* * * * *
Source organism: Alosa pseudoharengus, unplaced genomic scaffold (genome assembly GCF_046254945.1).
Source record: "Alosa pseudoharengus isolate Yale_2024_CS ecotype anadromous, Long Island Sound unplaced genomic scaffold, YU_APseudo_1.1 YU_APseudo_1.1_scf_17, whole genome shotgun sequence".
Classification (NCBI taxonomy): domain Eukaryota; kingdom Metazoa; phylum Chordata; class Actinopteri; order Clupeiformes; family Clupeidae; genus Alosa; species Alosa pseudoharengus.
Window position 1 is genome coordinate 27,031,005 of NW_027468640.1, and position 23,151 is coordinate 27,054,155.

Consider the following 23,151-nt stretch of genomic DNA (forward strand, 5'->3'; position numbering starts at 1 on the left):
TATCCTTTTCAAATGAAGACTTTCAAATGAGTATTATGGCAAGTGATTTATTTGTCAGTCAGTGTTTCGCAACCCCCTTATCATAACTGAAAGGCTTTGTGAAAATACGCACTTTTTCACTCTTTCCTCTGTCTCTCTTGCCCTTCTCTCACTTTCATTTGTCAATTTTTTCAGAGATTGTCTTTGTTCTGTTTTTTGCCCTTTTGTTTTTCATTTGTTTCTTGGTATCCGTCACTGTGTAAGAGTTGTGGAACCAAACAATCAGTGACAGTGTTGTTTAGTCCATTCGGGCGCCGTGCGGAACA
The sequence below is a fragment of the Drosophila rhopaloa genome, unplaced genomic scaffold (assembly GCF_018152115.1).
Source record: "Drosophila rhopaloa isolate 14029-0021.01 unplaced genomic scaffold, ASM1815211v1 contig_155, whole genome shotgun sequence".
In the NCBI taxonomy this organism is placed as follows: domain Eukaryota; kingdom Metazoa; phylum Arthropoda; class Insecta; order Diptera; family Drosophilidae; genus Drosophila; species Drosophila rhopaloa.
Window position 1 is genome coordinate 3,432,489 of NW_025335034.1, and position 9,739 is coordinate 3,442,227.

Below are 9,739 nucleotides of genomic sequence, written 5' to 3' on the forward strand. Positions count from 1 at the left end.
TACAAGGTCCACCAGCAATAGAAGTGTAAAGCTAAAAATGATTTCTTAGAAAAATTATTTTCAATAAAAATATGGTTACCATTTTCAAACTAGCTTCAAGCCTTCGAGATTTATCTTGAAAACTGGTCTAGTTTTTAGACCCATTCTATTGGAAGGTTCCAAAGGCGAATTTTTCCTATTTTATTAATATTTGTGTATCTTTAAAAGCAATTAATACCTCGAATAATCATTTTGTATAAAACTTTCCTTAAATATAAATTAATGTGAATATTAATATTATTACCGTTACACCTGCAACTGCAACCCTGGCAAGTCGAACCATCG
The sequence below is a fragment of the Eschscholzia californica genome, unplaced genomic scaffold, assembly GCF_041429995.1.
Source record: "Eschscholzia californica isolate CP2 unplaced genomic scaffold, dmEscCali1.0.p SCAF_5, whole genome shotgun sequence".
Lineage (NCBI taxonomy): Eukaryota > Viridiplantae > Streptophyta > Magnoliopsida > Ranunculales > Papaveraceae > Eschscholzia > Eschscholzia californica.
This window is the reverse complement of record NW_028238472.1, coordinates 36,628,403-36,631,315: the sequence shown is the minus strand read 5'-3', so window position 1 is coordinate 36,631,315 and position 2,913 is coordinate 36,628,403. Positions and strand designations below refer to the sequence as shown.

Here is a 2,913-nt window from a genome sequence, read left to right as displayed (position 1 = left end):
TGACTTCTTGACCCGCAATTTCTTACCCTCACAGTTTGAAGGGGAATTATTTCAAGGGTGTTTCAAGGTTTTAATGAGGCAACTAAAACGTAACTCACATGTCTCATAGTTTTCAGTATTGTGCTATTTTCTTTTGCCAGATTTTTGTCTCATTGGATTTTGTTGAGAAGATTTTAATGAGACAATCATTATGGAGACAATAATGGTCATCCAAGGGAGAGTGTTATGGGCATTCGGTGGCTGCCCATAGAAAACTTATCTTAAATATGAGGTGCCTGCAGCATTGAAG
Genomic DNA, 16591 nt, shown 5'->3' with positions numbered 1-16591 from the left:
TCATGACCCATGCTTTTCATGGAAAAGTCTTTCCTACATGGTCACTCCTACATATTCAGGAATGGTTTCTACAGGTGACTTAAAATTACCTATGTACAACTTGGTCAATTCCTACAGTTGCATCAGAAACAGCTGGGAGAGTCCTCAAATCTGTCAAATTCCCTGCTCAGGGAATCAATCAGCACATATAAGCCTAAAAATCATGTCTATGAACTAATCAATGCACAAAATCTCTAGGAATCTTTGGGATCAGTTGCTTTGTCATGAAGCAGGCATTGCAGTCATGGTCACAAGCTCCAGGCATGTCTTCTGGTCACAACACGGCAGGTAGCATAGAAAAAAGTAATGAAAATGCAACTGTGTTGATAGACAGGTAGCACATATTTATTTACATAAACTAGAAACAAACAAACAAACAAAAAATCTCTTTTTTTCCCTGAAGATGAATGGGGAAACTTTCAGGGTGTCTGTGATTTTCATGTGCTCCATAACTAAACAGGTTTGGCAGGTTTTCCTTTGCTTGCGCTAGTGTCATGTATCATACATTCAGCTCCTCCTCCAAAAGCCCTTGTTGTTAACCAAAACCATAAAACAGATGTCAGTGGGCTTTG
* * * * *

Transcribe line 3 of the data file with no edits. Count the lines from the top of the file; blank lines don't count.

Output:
Classification (NCBI taxonomy): domain Eukaryota; kingdom Metazoa; phylum Chordata; class Actinopteri; order Clupeiformes; family Clupeidae; genus Alosa; species Alosa pseudoharengus.